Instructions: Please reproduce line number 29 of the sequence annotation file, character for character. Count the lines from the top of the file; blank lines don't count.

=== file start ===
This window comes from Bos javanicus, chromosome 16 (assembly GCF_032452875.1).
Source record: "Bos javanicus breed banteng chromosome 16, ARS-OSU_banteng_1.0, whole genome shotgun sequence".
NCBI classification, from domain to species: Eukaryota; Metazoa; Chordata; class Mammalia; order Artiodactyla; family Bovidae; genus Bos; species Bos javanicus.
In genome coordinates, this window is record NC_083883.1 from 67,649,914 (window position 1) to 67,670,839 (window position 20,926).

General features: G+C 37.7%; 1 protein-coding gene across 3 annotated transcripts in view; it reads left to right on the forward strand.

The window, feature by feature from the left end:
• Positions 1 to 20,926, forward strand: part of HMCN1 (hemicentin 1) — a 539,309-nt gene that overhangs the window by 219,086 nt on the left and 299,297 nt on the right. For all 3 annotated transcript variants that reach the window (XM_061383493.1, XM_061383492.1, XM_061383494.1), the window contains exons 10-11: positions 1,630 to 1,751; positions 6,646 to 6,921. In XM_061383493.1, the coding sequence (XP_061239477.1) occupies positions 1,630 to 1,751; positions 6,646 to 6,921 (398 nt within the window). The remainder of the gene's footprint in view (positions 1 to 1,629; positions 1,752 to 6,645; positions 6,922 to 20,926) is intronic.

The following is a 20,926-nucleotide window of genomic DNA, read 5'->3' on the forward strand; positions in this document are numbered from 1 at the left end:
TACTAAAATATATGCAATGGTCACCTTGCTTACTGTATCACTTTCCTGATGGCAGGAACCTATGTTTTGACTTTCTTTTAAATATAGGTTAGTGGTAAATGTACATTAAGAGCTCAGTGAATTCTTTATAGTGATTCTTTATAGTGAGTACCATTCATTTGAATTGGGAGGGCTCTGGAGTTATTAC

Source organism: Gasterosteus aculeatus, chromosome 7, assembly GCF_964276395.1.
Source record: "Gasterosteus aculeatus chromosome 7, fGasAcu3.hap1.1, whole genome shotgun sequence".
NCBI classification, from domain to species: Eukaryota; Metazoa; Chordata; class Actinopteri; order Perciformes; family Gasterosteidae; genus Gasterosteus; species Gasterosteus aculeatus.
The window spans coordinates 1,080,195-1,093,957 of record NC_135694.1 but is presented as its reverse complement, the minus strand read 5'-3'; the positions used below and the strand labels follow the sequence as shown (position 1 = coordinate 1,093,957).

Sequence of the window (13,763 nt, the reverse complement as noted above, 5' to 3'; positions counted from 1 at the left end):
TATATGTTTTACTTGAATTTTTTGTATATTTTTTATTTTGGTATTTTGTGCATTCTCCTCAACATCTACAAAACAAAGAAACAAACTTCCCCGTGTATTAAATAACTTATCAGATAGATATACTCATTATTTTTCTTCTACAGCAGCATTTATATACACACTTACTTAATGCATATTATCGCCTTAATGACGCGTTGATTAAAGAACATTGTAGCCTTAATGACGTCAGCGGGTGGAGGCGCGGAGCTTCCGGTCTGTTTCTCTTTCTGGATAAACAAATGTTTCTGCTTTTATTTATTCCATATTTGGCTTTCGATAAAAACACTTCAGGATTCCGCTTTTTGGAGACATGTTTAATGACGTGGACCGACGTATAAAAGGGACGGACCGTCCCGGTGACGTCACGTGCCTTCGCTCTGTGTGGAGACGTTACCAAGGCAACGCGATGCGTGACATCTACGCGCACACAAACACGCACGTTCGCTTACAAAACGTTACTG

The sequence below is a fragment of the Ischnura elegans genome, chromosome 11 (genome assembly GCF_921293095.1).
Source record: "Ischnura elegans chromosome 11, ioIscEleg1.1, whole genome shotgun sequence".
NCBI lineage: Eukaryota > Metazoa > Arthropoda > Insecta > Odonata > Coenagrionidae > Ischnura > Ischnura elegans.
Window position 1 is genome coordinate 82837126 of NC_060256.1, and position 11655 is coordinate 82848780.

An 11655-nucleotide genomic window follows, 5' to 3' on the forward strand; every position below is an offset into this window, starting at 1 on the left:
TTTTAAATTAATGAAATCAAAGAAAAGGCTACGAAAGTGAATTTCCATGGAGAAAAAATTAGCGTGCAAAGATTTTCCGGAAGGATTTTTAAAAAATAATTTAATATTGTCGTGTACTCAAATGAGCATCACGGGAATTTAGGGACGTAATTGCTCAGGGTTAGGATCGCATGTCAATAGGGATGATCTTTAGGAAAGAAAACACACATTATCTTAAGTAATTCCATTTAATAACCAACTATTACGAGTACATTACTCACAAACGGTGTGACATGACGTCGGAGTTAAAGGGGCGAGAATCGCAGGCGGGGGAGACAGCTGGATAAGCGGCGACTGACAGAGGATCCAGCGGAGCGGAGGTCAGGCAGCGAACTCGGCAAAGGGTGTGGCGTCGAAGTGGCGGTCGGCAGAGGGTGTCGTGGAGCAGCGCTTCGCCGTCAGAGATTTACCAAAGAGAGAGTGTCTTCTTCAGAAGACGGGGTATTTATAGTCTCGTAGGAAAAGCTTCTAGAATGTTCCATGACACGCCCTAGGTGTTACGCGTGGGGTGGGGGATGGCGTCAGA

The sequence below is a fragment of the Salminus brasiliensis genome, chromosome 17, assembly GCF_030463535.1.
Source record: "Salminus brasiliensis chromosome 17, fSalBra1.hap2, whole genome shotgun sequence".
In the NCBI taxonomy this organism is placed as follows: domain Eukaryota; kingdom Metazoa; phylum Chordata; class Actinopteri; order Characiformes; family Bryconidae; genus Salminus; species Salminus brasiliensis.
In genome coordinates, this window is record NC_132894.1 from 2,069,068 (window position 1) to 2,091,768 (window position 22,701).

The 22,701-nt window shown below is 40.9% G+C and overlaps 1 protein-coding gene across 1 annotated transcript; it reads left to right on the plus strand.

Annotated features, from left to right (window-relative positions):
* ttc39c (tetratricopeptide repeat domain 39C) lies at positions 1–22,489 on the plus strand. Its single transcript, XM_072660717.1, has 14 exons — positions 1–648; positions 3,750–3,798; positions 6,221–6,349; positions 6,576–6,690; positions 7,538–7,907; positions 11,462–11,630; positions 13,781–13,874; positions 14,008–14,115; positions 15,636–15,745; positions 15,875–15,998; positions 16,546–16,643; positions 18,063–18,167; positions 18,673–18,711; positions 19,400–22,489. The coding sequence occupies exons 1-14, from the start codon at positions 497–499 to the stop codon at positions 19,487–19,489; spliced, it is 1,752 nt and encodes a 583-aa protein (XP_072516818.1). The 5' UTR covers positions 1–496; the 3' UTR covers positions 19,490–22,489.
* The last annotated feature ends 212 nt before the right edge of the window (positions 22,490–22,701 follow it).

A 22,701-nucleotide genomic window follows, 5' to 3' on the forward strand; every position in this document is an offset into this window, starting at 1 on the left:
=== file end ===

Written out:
* The last annotated feature ends 212 nt before the right edge of the window (positions 22,490–22,701 follow it).